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Species Page

mealy plum aphid

Hyalopterus pruni


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Host plants / species affected

Main hosts

show all species affected
Armoracia rusticana (horseradish)
Prunus (stone fruit)
Prunus armeniaca (apricot)
Prunus avium (sweet cherry)
Prunus domestica (plum)
Prunus persica (peach)
Prunus salicina (Japanese plum)
Prunus spinosa (blackthorn)
Pyrus communis (European pear)

List of symptoms / signs

Fruit - malformed skin
Fruit - premature drop
Leaves - abnormal leaf fall
Leaves - external feeding
Leaves - honeydew or sooty mould
Leaves - leaves rolled or folded


Feeding damage weakens fruit trees, reducing vigour and sugar content of fruit and sometimes causing slight curling of the leaves. Honeydew is produced by the aphid, which can crack fruit and be colonized by sooty mould fungi, often making fruit unfit for sale (Bindra and Varma, 1977).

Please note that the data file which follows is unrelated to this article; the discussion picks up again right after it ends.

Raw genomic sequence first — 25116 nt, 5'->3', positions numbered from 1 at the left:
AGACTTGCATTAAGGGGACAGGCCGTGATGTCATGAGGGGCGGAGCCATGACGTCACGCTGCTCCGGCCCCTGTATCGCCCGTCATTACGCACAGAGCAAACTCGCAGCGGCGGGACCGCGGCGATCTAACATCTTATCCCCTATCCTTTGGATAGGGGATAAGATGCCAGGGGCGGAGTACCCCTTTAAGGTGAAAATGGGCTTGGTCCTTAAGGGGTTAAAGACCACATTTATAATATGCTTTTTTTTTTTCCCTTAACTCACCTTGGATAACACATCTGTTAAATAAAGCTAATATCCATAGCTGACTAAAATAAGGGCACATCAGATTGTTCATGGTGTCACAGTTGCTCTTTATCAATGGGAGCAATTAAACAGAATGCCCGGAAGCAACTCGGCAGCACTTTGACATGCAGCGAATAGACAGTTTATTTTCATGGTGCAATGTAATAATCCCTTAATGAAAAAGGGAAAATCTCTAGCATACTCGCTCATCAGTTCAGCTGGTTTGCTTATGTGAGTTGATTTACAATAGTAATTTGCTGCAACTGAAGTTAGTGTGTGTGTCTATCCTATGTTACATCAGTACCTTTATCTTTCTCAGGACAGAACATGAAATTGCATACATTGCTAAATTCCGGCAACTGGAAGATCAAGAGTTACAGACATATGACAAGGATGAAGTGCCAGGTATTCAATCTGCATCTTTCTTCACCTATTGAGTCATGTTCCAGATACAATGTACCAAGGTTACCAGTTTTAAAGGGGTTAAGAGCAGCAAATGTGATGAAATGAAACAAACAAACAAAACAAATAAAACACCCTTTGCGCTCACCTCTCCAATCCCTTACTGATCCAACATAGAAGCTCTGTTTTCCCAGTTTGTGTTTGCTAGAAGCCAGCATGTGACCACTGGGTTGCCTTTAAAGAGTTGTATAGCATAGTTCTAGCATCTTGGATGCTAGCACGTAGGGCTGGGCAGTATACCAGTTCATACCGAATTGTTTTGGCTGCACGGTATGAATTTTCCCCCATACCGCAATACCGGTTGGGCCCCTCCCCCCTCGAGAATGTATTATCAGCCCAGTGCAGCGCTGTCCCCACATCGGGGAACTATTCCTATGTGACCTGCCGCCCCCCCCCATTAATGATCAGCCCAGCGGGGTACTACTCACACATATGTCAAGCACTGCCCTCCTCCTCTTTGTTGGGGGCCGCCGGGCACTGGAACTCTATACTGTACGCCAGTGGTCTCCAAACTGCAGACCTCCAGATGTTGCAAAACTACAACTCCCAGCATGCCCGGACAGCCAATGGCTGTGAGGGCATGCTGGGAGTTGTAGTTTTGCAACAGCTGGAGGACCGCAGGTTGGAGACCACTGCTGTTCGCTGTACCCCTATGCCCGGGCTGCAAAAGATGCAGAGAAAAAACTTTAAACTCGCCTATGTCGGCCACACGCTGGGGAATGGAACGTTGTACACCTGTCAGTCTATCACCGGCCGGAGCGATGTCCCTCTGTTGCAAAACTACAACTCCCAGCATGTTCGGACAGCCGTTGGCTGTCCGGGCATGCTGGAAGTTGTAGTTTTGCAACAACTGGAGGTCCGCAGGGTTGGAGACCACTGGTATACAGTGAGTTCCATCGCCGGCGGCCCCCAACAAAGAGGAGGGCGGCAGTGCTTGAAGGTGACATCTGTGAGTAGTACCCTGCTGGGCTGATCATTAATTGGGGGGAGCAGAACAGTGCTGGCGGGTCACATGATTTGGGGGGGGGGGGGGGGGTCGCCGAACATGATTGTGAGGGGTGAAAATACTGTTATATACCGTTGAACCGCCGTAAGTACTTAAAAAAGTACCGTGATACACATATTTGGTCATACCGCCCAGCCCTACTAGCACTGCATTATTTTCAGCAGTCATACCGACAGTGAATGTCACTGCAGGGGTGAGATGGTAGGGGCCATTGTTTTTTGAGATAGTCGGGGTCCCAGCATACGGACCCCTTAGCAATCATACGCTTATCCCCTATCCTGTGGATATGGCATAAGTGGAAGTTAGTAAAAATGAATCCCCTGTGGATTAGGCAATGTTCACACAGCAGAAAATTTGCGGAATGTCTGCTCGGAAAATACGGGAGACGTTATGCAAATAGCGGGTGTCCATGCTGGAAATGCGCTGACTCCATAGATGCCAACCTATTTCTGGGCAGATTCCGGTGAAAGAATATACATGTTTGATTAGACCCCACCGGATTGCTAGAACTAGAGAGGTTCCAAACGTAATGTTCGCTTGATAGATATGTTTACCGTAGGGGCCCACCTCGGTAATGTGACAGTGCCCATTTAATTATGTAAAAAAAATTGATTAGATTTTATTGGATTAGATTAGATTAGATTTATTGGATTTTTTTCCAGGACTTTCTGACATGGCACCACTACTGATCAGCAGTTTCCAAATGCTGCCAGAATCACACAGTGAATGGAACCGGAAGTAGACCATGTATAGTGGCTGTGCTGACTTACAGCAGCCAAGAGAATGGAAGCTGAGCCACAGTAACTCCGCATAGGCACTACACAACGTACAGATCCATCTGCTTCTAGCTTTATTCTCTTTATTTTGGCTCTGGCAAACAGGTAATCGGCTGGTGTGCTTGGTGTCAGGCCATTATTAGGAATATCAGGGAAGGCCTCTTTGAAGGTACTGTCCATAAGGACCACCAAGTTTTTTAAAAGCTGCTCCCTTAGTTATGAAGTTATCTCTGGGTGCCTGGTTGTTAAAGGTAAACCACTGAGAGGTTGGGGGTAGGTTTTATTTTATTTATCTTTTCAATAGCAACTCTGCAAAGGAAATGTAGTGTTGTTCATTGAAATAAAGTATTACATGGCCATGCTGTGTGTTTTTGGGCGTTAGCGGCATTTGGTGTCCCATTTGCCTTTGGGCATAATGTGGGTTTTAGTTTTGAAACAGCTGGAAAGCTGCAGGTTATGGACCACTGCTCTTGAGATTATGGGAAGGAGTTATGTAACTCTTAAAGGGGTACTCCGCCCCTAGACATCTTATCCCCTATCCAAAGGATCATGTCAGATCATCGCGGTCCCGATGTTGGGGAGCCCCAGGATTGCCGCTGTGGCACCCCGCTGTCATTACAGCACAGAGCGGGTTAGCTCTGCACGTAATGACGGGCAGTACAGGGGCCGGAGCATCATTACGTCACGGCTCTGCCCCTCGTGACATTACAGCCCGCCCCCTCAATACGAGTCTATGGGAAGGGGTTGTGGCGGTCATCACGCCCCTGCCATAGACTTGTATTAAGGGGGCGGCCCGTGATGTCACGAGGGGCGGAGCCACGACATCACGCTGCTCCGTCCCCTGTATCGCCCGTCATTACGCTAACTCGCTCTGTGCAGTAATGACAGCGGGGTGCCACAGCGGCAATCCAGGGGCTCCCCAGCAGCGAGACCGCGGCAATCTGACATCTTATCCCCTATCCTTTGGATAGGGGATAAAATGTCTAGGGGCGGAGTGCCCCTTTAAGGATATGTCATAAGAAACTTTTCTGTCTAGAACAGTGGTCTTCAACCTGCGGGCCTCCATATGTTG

Prevention and control

The preferred period for chemical control is during the delayed dormant period to kill eggs. Mineral oils, diazinon, chlorpyrifos and esfenvalerate can be used. Application of mineral oils during winter, however, can cause some young shoots to burn or die back, especially in years when trees are water-stressed, or have recently been subjected to freezing temperatures or to dry winds.

Insecticides can be applied during April (if oil is used) or May (for other materials) if control has not been achieved with the delayed dormant treatment. A suitable threshold when aphids are present in spring is an average of more than three colonies per tree. Appropriate insecticides for spring use include diazinon and neem oil.


H. pruni has been implicated in the spread of plum pox potyvirus, potato Y potyvirus and millet red leaf luteovirus (for example, de Bokx and Piron, 1990; Avinent et al., 1994; Gaborjanyi and Basky, 1995), but is not listed as a virus vector by Brunt et al. (1996).